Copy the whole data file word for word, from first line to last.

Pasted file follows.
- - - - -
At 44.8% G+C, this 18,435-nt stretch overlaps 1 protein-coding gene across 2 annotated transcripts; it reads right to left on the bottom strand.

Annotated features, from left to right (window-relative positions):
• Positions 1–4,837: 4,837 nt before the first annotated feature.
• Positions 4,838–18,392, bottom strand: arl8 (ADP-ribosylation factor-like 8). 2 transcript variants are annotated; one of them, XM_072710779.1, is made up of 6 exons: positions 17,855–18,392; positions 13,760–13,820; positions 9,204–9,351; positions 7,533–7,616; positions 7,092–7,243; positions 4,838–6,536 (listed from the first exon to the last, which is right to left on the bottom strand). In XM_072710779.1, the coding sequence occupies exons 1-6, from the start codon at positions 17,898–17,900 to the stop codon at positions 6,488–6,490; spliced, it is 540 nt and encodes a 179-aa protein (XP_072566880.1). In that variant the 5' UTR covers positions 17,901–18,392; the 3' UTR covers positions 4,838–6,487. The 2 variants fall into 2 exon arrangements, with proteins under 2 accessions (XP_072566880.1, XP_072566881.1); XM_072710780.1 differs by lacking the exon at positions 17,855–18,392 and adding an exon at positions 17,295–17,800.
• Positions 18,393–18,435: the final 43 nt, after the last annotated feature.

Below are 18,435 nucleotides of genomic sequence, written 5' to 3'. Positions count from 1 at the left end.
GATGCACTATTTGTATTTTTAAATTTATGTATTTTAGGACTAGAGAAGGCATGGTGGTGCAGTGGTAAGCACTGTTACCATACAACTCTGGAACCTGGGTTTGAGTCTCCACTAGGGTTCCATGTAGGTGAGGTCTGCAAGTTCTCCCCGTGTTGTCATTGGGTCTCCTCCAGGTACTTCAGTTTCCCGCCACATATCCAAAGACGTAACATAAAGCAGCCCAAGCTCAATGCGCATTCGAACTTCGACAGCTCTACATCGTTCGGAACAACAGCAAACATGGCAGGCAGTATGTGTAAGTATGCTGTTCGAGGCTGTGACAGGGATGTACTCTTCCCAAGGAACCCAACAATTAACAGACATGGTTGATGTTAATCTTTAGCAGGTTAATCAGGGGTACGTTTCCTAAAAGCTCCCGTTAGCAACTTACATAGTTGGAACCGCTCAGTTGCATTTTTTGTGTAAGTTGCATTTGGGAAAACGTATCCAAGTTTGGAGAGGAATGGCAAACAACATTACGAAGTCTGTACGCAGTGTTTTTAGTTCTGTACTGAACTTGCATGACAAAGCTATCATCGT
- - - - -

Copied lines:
At 44.8% G+C, this 18,435-nt stretch overlaps 1 protein-coding gene across 2 annotated transcripts; it reads right to left on the bottom strand.

Annotated features, from left to right (window-relative positions):
• Positions 1–4,837: 4,837 nt before the first annotated feature.
• Positions 4,838–18,392, bottom strand: arl8 (ADP-ribosylation factor-like 8). 2 transcript variants are annotated; one of them, XM_072710779.1, is made up of 6 exons: positions 17,855–18,392; positions 13,760–13,820; positions 9,204–9,351; positions 7,533–7,616; positions 7,092–7,243; positions 4,838–6,536 (listed from the first exon to the last, which is right to left on the bottom strand). In XM_072710779.1, the coding sequence occupies exons 1-6, from the start codon at positions 17,898–17,900 to the stop codon at positions 6,488–6,490; spliced, it is 540 nt and encodes a 179-aa protein (XP_072566880.1). In that variant the 5' UTR covers positions 17,901–18,392; the 3' UTR covers positions 4,838–6,487. The 2 variants fall into 2 exon arrangements, with proteins under 2 accessions (XP_072566880.1, XP_072566881.1); XM_072710780.1 differs by lacking the exon at positions 17,855–18,392 and adding an exon at positions 17,295–17,800.
• Positions 18,393–18,435: the final 43 nt, after the last annotated feature.

Below are 18,435 nucleotides of genomic sequence, written 5' to 3'. Positions count from 1 at the left end.
GATGCACTATTTGTATTTTTAAATTTATGTATTTTAGGACTAGAGAAGGCATGGTGGTGCAGTGGTAAGCACTGTTACCATACAACTCTGGAACCTGGGTTTGAGTCTCCACTAGGGTTCCATGTAGGTGAGGTCTGCAAGTTCTCCCCGTGTTGTCATTGGGTCTCCTCCAGGTACTTCAGTTTCCCGCCACATATCCAAAGACGTAACATAAAGCAGCCCAAGCTCAATGCGCATTCGAACTTCGACAGCTCTACATCGTTCGGAACAACAGCAAACATGGCAGGCAGTATGTGTAAGTATGCTGTTCGAGGCTGTGACAGGGATGTACTCTTCCCAAGGAACCCAACAATTAACAGACATGGTTGATGTTAATCTTTAGCAGGTTAATCAGGGGTACGTTTCCTAAAAGCTCCCGTTAGCAACTTACATAGTTGGAACCGCTCAGTTGCATTTTTTGTGTAAGTTGCATTTGGGAAAACGTATCCAAGTTTGGAGAGGAATGGCAAACAACATTACGAAGTCTGTACGCAGTGTTTTTAGTTCTGTACTGAACTTGCATGACAAAGCTATCATCGT